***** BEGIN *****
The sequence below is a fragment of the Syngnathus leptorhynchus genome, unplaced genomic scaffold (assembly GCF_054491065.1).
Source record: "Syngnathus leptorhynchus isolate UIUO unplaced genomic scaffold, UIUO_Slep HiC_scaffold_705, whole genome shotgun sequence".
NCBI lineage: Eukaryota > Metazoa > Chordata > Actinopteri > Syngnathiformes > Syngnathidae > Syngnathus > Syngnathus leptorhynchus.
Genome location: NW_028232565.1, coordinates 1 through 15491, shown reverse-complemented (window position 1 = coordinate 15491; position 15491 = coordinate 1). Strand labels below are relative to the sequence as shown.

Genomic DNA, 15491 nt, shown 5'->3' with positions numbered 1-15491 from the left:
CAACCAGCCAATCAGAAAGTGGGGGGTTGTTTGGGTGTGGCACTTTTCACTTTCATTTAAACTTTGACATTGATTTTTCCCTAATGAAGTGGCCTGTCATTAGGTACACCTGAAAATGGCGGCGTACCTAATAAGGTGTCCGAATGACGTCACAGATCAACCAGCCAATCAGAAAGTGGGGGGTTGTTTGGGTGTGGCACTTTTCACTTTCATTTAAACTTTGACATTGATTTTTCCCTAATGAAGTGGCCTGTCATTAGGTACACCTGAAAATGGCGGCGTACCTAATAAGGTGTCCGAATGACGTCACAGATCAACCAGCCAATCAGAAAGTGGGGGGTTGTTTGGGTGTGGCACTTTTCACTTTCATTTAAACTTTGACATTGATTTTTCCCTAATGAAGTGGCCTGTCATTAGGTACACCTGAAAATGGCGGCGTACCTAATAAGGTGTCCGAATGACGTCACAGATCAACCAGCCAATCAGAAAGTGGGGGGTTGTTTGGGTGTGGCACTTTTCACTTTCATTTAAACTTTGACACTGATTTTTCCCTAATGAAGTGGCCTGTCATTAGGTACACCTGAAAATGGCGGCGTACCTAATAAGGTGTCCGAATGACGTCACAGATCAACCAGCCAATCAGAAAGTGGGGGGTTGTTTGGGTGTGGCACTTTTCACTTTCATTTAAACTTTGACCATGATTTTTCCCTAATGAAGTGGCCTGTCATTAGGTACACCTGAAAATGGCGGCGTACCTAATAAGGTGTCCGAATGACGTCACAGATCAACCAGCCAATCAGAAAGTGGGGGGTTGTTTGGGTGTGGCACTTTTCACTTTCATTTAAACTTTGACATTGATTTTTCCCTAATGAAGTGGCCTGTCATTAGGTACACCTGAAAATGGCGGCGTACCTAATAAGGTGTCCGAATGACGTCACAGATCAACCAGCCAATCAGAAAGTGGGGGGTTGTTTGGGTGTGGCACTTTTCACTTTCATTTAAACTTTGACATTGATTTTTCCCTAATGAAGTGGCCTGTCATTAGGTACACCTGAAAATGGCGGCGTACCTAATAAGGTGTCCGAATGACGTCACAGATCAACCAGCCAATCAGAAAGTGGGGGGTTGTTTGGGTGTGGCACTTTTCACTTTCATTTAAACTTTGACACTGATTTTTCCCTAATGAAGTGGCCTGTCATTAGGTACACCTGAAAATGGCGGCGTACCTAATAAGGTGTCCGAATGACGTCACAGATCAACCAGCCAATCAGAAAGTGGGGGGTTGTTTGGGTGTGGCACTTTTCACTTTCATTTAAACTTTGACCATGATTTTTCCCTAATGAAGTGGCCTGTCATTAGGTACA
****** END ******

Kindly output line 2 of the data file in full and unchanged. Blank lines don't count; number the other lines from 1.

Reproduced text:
Source record: "Syngnathus leptorhynchus isolate UIUO unplaced genomic scaffold, UIUO_Slep HiC_scaffold_705, whole genome shotgun sequence".